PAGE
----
It’s generally accepted that anyone who watched Frasier (and especially anyone who still watches it) is kind of a fucking weirdo. Not “sophisticated” like Frasier (Kelsey Grammer) and Niles (David Hyde Pierce), and not ever “blue collar” like Martin, but just a bit of an odd bird. That being said, the resuscitated interest in the show on the heels of John Mahoney’s death has an unfortunate headline attached to his legacy: “Of Frasier fame.”
Was this show a significant part of how Mahoney made his money as an actor? Absolutely. Did it showcase his natural ability to play a stern parent? By all means. Nonetheless, the performance of his dad-playing career is, let it forever be known, as James “Jim” Court in Cameron Crowe’s directorial debut Say Anything… Like everyone else orbiting lead character Diane Court’s (Ione Skye) existence, her father, most of all, seems to think the sun shines out of her never shit-caked ass. It is because of this unshakeable perspective that Jim has done everything in his power to ensure that Diane will be financially secure in her future, both academic and beyond.
Thus, the appearance of a “hoodlum” like Lloyd Dobler (John Cusack) infiltrating her life and distracting her the summer post-high school graduation with such activities as learning to drive a stick shift, sex in the backseat of her car and boombox serenades of “In Your Eyes” at inappropriate hours (though isn’t it always an appropriate hour for that?) drive Jim to feel extreme concern over whether or not Diane will keep her eyes on the prize: her fellowship in England at the end of the summer.
Considering Lloyd’s own ambitions are, at this point, rooted only in Diane and kickboxing, his plan, as far as Jim can tell, is to sponge off of the fruits of his only daughter’s talents and where they will eventually get her. At a tense dinner in which Jim asks, “What are your plans for the future?” Lloyd responds in earnest, “Spend as much time as possible with Diane before she leaves.” Jim balks, “Seriously.” Lloyd returns, “I’m totally and completely serious.” But Jim won’t have it, continuing, “No, really.” Lloyd shrugs, “You mean a career? I don’t know. I’ve–I’ve thought about this quite a bit, and I would have to say…I don’t wanna sell, buy, or process anything as a career. Or sell anything bought or processed or buy anything sold or processed…or process anything sold or bought…” To Jim, this blatant lack of focus or direction is precisely what he doesn’t want his precious Diane getting involved in, not what he’s been embezzling thousands of dollars from the old people at the rest home he manages for.
Mahoney’s simultaneous yet subtle need to control his daughter, who is clearly becoming her own person, not the sheltered little girl he’s hoarded all to himself these past years, is what makes Jim such a complex character and antagonist. To boot, there are very few narratives of a non-ancient Greek nature in which the love triangle in question involves a girl, her boyfriend and her father. The Gordian knot that is Jim’s inner turmoil regarding maintaining a tight rein over Diane (helped by the fact that she, too, works at the retirement home) is part of what makes the love story between her and Lloyd so interesting to watch unfold.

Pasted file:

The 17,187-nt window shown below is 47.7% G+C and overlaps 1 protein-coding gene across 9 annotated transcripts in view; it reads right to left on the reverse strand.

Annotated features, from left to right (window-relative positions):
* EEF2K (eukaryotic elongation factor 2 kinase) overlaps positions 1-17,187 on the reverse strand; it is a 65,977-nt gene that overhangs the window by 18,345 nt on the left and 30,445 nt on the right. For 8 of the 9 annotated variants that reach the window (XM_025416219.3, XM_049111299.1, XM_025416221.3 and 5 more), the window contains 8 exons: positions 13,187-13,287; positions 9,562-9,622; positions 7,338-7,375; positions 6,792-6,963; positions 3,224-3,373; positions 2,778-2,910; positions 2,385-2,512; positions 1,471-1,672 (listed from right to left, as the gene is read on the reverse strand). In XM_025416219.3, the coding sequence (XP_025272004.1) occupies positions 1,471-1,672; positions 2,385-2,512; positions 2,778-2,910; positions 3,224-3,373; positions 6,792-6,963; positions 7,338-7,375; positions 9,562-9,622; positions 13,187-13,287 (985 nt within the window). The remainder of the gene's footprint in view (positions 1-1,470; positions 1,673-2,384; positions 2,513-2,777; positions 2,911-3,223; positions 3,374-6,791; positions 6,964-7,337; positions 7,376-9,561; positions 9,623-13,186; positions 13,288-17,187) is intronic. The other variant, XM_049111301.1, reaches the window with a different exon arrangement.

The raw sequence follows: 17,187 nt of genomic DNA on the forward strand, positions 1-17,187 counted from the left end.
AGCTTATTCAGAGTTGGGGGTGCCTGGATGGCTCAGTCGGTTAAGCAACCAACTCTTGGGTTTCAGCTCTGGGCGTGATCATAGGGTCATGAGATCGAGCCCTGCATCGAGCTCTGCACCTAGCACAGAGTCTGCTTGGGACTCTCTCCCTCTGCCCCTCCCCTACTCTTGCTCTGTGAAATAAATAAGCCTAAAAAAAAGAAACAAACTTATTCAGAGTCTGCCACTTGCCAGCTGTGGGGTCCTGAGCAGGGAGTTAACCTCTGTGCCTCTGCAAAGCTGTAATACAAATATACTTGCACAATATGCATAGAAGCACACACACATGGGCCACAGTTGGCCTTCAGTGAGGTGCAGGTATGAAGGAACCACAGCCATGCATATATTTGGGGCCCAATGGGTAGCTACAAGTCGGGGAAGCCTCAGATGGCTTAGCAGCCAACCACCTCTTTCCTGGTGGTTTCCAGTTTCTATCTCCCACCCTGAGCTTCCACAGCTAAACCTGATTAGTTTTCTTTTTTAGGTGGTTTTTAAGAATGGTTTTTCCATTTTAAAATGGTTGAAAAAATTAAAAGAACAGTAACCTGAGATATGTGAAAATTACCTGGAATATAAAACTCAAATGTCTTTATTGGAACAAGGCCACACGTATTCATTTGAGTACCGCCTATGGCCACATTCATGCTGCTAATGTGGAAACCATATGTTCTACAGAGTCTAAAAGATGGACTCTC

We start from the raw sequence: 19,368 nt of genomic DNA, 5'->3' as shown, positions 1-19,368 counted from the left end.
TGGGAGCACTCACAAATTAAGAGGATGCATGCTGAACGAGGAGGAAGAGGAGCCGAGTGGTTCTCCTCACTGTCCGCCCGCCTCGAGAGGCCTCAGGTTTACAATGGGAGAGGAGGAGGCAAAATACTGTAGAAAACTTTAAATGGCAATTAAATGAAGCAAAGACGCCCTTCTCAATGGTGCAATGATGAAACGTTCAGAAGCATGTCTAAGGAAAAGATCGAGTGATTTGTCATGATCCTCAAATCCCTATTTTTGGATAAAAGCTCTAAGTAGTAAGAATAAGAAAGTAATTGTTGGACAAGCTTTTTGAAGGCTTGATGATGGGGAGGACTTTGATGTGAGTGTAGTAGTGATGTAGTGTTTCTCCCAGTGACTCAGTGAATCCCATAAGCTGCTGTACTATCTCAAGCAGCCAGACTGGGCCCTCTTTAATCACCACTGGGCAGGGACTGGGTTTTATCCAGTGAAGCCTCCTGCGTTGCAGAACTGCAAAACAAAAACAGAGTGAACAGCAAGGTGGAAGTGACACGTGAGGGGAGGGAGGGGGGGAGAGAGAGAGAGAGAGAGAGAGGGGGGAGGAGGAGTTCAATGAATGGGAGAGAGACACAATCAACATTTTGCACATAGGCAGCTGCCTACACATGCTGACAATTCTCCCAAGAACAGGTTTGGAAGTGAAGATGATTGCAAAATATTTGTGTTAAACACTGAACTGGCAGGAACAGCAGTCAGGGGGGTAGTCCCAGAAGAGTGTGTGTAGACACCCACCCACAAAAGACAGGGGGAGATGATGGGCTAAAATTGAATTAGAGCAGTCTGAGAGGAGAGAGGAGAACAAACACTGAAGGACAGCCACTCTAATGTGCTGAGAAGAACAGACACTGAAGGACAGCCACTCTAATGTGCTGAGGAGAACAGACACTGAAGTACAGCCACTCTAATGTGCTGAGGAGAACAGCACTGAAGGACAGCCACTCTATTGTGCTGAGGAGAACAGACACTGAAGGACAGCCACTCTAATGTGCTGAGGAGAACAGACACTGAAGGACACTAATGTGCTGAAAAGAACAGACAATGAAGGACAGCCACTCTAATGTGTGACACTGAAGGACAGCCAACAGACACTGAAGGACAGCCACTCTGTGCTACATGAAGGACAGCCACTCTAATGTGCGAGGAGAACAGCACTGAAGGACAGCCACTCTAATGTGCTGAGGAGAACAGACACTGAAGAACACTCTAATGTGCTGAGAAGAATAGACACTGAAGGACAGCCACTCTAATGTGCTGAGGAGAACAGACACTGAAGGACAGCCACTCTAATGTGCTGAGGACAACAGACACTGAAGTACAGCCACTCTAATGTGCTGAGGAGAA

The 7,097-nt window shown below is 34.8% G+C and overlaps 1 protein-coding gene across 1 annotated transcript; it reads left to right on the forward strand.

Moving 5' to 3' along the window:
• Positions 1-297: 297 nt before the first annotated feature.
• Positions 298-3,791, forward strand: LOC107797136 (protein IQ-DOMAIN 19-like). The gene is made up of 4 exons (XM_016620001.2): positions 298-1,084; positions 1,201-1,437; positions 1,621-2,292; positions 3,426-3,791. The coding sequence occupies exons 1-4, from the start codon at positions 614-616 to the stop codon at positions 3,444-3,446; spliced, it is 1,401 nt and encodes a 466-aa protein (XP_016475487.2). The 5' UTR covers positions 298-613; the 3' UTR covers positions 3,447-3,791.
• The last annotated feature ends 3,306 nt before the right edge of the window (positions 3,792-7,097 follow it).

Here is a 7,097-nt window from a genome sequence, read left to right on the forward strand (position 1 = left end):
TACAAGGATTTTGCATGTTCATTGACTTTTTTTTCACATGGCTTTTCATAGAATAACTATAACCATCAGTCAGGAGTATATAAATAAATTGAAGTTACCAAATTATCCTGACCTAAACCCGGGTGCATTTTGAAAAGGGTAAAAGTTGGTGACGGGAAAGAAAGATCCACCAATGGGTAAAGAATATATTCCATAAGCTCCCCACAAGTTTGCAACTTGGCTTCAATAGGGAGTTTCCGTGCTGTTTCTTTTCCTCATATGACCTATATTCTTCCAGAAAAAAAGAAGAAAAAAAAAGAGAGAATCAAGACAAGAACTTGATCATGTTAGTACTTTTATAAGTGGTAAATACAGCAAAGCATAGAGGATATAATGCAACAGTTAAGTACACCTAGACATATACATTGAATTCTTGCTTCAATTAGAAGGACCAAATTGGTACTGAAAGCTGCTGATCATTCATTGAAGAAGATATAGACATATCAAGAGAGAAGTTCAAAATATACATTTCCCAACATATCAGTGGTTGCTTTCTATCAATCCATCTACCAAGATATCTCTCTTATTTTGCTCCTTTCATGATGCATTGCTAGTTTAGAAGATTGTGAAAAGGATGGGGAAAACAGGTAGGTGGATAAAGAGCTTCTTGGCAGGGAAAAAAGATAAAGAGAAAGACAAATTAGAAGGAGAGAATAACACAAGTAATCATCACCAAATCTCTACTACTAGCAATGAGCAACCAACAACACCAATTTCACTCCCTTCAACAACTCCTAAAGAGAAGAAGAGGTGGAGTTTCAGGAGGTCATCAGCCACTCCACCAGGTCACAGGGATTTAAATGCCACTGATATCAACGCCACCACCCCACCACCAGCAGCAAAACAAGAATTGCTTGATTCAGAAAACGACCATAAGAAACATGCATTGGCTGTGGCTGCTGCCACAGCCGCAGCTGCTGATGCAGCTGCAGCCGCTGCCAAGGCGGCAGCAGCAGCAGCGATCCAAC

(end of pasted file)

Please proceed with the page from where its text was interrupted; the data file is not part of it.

And when all of Jim’s attempts at denial driven by the motive to give his daughter the very best catch up to him, the poignant moment of him being forced to take the emotional blow that has been waiting to wallop him all these years if only he would have sat still long enough occurs in the bathroom. Crouched in the empty tub, Jim is forced to reconcile a potential fate in which Diane can no longer look at him the same way, let alone as her best friend and hero–and worst of all, that she might now look to Lloyd that way. And it is an unbearable source of pain.
As things between Lloyd and Diane progress romantically in spite of her insistence that they should just be friends so that she can maintain her focus, Jim grows increasingly discomfited, though he does his best to conceal it from her. After Diane loses her virginity to Lloyd and comes home in the early hours of the morning, for instance, Jim insists, “You can say anything to me, you know.” She assures, “I know that… I spent the night with him.” Jim questions, “Lloyd?” She rolls her eyes, “Dad, yes. And I’m scared to death of what you must think of me right now.” Jim urges, “Sit down.” Diane continues, “Dad, do you know what he did the first night I went out with him? We were walking across by the 711…and he pointed out some glass for me to walk around. I think of that when people say, ‘What are you doing with Lloyd?'” The implications of this overall brief dialogue exchange are far-reaching. First of all, it’s very disturbing that this girl would feel inclined to tell her father about her first bang session and, secondly, that she’s most concerned not about pregnancy or STDs, but whether or not her new whorish persona will soil Daddy’s original perception of her as an “unbesmirched maiden.” But that’s just the level of power Mahoney brought to the role of Jim. He’s the kind of man that you don’t want to disappoint–unless, he, in turn does something so egregious and against everything he ever raised you to be that you have to forsake him, leaving him a pen and paper as the sole means through which you will allow him to communicate anything.
In the paternal part of a lifetime, Mahoney established himself as the perfect curmudgeon to embody Martin Crane. Then again, he also played an even better one as morning show host Grant Gruber in Reality Bites (iconic for more reasons than just that “My Sharona” scene). So what’s the takeaway? Mahoney was far too multi-faceted in his career to be remembered solely as “the dad from Frasier.”